What Is Plantar Fasciitis & How is It Treated?

treatment for plantar fasciitis

What is Plantar Fasciitis?

Plantar Fasciitis is a condition caused by small tears in the tissues of the foot that support your muscles and the arch of your feet. Plantar Fasciitis is a common condition and can cause significant pain and inflammation.

Symptoms of Plantar Fasciitis:

Plantar fasciitis symptoms are characterised by pain in the bottom of your foot - at the front or center of the heel bone. In particular, it is often worse in the morning when taking the first few steps and when standing after sitting for an extended period of time. You are also more likely to feel it right after exercise.

plantar fasciitis stretch

Causes Of Plantar Fasciitis:

A number of things can contribute to plantar fasciitis. One example is tight calf muscles this can mean that when you walk, the ankle joint cannot bend to let your weight move forward over the foot. Instead, the bending occurs in the arch area, placing a great deal of strain on the plantar fascia, and over time, the tissue can begin to tear where it attached to the heel bone (calcaneus). Another factor that can contribute is the hard man made surfaces that we now walk on, the human foot is adapted to softer more undulating surfaces such as grasslands and sand, these types of terrain are more forgiving and cushion the impact of each step. However the modern world is full of concrete which is flat and hard, this means the foot is forced to absorb the impact and when this occurs, the arch flattens and the plantar fascia get stretched out further and may tear. In some people the tissue may also degenerate with age, especially if the person has several of the risk factors below.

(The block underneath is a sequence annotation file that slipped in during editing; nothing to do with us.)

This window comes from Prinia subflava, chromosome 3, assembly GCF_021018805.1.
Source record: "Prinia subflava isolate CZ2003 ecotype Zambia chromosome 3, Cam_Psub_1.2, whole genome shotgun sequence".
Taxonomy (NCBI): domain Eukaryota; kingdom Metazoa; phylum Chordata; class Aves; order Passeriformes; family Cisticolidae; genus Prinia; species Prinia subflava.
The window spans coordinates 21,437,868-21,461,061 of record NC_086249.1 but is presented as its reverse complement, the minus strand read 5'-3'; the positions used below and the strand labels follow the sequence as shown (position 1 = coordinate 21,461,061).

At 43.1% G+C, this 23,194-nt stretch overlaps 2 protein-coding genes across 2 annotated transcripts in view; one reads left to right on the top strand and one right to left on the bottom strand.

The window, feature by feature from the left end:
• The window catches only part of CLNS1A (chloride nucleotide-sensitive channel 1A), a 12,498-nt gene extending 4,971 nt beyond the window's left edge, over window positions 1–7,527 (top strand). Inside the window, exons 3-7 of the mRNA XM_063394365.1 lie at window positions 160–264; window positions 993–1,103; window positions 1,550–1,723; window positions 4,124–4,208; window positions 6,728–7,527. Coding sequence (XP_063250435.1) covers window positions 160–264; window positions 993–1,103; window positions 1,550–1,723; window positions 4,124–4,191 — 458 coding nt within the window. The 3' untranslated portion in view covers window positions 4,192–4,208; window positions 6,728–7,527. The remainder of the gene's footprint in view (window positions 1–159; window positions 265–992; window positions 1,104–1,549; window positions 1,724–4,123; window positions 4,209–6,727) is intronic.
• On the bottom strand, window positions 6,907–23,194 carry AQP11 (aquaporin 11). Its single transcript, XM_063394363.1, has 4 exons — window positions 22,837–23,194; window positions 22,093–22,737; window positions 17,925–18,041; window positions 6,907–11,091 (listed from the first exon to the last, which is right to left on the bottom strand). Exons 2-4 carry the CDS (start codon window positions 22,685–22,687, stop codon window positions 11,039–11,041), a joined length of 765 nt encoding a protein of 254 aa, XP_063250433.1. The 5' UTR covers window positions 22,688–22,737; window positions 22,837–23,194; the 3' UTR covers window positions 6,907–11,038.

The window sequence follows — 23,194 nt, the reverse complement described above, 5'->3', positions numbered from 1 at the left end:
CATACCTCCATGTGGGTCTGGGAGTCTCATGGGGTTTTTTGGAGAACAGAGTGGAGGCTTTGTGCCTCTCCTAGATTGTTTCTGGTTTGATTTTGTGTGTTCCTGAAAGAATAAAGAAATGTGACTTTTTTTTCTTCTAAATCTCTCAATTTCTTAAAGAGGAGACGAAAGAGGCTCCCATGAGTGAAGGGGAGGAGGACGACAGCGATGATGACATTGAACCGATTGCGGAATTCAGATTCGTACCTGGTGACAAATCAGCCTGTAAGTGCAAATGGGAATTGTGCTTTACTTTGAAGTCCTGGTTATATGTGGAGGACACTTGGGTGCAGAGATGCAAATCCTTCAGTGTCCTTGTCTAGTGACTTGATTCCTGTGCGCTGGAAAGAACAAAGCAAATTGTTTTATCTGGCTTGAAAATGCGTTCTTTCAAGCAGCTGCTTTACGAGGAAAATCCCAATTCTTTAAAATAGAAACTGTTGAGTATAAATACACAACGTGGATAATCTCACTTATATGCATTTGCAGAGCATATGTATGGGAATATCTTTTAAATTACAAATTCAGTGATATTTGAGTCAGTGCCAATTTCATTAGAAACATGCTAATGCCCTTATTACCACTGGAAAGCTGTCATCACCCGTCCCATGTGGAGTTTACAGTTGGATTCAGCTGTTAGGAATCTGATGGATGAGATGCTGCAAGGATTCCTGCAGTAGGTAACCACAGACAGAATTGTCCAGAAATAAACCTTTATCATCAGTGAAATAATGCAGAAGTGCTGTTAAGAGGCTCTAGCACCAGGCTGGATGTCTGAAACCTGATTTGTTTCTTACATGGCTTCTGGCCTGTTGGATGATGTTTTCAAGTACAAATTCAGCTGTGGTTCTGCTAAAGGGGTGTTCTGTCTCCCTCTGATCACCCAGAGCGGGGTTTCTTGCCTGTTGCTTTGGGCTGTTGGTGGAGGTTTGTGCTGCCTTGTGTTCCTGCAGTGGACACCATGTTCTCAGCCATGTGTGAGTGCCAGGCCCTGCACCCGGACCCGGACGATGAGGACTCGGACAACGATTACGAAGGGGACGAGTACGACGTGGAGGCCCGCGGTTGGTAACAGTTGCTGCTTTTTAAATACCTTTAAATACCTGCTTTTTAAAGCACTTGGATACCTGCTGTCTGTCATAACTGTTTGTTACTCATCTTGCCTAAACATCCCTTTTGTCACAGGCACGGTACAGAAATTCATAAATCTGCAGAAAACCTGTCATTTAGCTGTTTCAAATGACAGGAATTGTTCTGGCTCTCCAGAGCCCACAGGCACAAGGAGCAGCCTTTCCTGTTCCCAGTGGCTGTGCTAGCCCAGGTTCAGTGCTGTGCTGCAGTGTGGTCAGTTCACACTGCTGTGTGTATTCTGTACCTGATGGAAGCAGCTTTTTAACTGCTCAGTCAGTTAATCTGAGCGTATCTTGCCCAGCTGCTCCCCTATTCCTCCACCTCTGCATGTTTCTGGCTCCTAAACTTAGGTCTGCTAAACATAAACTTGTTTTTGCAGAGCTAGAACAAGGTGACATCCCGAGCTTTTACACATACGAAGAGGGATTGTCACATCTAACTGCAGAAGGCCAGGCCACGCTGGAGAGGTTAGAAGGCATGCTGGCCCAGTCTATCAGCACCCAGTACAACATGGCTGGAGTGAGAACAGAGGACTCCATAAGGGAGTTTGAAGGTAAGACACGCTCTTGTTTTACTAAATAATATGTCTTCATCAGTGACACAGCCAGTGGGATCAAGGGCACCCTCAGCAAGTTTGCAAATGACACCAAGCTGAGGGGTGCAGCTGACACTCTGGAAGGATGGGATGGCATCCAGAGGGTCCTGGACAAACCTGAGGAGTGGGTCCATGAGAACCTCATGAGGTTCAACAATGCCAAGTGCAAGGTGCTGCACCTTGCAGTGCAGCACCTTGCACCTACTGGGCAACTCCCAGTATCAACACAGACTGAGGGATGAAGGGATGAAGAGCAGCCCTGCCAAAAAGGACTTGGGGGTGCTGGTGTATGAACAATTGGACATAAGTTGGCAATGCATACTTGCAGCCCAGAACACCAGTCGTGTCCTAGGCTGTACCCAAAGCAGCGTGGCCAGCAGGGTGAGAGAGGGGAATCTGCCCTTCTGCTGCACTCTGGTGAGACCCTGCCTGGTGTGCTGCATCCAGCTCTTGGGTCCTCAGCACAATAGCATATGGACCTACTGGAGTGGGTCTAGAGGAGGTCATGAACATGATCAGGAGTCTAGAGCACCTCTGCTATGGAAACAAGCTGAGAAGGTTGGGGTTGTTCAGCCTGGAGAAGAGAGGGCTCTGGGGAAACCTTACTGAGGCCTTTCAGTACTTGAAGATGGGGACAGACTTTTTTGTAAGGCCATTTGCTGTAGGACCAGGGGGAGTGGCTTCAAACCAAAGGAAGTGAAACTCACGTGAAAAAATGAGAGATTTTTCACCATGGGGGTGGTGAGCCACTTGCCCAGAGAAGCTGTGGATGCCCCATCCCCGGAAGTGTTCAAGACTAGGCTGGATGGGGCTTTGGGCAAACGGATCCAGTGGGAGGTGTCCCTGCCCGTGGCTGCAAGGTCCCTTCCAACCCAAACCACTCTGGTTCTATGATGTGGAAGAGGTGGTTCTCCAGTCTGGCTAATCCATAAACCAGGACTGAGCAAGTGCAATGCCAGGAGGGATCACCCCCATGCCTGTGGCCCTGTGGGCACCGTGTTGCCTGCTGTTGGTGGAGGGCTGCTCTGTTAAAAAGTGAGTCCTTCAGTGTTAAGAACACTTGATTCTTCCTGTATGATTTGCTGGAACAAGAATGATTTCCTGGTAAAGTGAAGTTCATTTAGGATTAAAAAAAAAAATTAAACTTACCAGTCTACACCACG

Your risk of suffering from Plantar Fasciitis may increase if you:

  • Wear unsupportive flat footwear
  • Have flat feet or a very high arch
  • Often wear high-heeled shoes
  • Have tight Achilles tendons, or “heel cords”
  • Your job requires prolonged standing
  • More common in women
  • More common in people over 40
  • Have limited Dorsiflexion of the ankle
  • Suddenly increase physical activity or running distance
  • Are overweight
  • Have overpronation (Feet rolling inwards when you walk or run)
  • Rapid weight gain such as in pregnancy
  • Have an unusual walk or foot position

Treatment of Plantar Fasciitis:

Fortunately studies have shown that 90% of plantar fasciitis cases can be healed with conservative, in-home treatments. Using a combined approach of rest, ice, stretching and effective shoes is considered best:

shoes for plantar fasciitis
Image source: Vionic

Other options include anti inflammatory drugs and ointments, use of a splint at night to prevent the plantar fascia from tightening up at night and in the worst cases a cortisone injection or surgery may be required as a last resort.